Choosing a shooting jacket by function

Welcome to the third and final instalment in our series of blogs on how to choose the right shooting jacket for you.  Following our articles on choosing by price and fabric, this time we are looking at function. 

The jacket you choose really needs to be suited to the type of shooting you are doing, and here we try and break down a few of the options for you.

Driven Game

Schoffel Ptarmigan Superlight CoatIf you’re shooting pheasant, partridge, grouse or any other type of driven game; tradition tends to dictate that you will want a jacket that is smart and also has the technical performance properties you need.  This type of shooting often requires swinging the gun high above the shoulders and twisting to make the shot, so freedom of movement across the shoulders is vital.  With a smarter look in mind, tweed is worth considering, but there are also plenty of warm, smart and very practical green jackets on the market. Brands such as Musto, Barbour, and Schoffel are great options for this type of shooting. Depending on personal preference a medium-weight jacket such as the Schoffel Ptarmigan Superlight, or Musto Highland Light are great all-round jackets for this type of shooting.

Beating & Picking up

Musto Keepers WestmoorIf you’re a beater or picker-up you’ll want a good solid jacket that will take rough treatment, brushing through the undergrowth and that you’re happy to go out and get stuck in when you’re wearing it.  Because you’re likely to be more active than a standing gun, you won’t want the jacket to be too heavy, and it will certainly need to be breathable. The Musto Keepers Westmoor Jacket or Seeland Woodcock II Jacket are both made from good tough outer fabrics that are suited to this type of shooting. You’ll also want to consider extra little features for this type of shooting; such as pockets for dog accessories, whistles, radios and any other kit you take out in the field with you.

Pigeon & Rough Shooting

Seeland Woodcock Jacket

For pigeon and rough shooting, you’ll probably want a jacket with a similar set of features to those used for beating or picking up. Tough, durable and not too heavy are key features. You may also want to consider an element of camouflage if you’re in a hide waiting for pigeons to come over. Seeland and Deerhunter offer a number of good jackets in this area.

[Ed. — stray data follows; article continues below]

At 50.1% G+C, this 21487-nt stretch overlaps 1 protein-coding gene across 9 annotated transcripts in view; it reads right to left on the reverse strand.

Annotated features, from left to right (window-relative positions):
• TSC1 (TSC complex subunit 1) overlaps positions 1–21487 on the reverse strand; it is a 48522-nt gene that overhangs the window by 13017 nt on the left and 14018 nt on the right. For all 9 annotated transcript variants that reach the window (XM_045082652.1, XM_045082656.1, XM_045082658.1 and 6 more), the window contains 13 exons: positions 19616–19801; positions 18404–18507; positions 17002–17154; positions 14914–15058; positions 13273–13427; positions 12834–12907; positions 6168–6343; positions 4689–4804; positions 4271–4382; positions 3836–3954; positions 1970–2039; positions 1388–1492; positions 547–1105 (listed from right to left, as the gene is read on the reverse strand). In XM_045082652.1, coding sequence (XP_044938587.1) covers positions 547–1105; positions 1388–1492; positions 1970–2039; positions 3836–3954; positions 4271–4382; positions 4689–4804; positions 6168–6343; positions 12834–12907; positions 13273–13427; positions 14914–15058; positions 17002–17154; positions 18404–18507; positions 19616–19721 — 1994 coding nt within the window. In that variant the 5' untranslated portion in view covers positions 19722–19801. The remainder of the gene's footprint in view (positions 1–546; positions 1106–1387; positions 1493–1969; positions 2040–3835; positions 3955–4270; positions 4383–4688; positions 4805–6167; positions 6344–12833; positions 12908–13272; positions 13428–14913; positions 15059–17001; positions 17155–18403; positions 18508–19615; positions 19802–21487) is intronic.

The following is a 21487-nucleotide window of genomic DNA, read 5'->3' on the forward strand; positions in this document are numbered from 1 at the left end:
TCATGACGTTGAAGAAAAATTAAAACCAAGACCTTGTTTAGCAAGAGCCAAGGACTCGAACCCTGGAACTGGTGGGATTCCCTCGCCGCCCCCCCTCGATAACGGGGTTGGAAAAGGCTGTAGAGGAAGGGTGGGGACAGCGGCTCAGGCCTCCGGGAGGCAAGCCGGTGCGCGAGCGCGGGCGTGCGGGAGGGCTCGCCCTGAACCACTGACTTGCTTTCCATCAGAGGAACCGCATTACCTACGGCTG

Harkila Pro Hunter Jacket

Depending on the type of stalking you are doing you may need very different kinds of jacket. You need freedom of movement, but not in the same ways as for driven game, because most of your shots are at ground level. If you’re covering a lot of ground then breathability and a lightweight are vital, but if you’re sitting in a high seat for hours waiting for a shot then insulation is imperative. This category of jacket is undoubtedly dominated by the Harkila Pro Hunter Jacket – and matching trousers. This jacket is at the very top end, with a GORE-TEX® lining and a unique 5-year warranty. It’s expensive but anyone who buys one appreciates why is it worth the money.


Musto Lexton BR2 Shooting JacketThis type of shooting is completely different to all the others and therefore needs a totally different type of jacket. Freedom of movement is everything here, so the lightest fabrics, with the best fit are essential so that nothing inhibits your shooting. Musto and Seeland both have great options in this category, that are waterproof, breathable and let you swing the gun without restriction.

So there we have it! You’re now well on your way to choosing your perfect shooting jacket.


John Jones in Managing Partner at Philip Morris & Son. As a keen driven game shooter he takes a hands on role in selection and development of the Philip Morris & Son Country Clothing range. With a combination of technical, industry and user knowledge this puts John in a unique position to share his knowledge of the best and worst products available.

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